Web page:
Electronics > Manufacturing & Assembly

Self-Laminating Two FPC halves?

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envisionelec:
I have a research project wherein I need to place an array of components between two layers of flexible PCB (FPCB). The components, which are piezo ceramics, will be glued with a Henkel conductive epoxy (TBD, but likely an Eccobond). What is involved in the laminating process on a DIY scale for proof of concept? I obviously don't want to crush the ceramics. I think I might have painted myself into a corner... :clap:

It seems I would need a custom plate to avoid crushing my components - or very careful ironing.  Anyone have experience with such a thing?

scientist:
Why bother with flex PCBs if you're going to laminate the halves together? It's not going to be rigid, and it's not going to be anywhere near as flexible as a single board.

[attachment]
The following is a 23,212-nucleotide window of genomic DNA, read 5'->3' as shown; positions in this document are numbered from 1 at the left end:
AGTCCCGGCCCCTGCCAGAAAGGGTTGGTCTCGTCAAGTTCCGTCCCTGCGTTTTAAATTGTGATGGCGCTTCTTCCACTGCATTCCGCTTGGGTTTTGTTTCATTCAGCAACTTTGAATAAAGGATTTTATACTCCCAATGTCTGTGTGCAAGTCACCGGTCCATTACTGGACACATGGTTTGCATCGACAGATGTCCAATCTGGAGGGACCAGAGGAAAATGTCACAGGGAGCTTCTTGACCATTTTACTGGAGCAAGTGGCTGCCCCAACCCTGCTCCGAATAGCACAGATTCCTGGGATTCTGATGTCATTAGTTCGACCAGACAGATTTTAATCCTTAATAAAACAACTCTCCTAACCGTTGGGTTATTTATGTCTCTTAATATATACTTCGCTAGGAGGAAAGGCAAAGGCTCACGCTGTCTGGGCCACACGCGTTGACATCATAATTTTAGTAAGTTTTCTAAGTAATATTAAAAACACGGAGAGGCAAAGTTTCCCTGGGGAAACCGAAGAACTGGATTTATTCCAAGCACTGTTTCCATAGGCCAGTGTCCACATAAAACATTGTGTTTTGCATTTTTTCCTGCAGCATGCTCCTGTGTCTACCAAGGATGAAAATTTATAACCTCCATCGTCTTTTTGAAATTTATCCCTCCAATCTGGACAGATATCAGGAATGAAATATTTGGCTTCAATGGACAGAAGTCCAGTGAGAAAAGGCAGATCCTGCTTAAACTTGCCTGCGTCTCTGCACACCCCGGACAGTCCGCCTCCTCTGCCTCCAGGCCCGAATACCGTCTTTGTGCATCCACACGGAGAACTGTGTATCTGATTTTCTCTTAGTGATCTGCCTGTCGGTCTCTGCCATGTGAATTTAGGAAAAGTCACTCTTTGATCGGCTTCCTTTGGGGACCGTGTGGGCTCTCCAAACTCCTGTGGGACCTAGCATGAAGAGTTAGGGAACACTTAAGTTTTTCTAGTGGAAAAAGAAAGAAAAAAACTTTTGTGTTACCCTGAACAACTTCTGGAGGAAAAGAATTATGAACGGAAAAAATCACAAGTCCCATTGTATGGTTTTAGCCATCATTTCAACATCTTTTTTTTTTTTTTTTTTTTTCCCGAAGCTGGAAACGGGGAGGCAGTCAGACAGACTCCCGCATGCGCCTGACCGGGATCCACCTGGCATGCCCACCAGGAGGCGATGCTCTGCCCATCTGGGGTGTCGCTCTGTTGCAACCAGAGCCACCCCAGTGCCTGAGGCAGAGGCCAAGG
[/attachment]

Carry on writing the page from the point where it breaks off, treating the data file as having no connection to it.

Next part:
SeanB:
If you are going to laminate you will need a press as large as the complete board, and with a platen top and bottom lined with a soft silicone rubber and with some PTFE sheet ( or other non stick plastic that your particular epoxy will not bond to) to apply a firm pressure while the epoxy cures. You assemble the components and align within the work time and then carefully press together.

envisionelec:

--- Quote from: SeanB on May 08, 2014, 04:55:31 pm ---If you are going to laminate you will need a press as large as the complete board, and with a platen top and bottom lined with a soft silicone rubber and with some PTFE sheet ( or other non stick plastic that your particular epoxy will not bond to) to apply a firm pressure while the epoxy cures. You assemble the components and align within the work time and then carefully press together.

--- End quote ---

Thank you. I have a press for doing LCD flex and anisotropic epoxy. This assembly is larger, but not by much. I have decided that the custom platen is the way to go.

envisionelec:

--- Quote from: scientist on May 08, 2014, 03:10:36 pm ---Why bother with flex PCBs if you're going to laminate the halves together? It's not going to be rigid, and it's not going to be anywhere near as flexible as a single board.

--- End quote ---

The application demands an FPCB.

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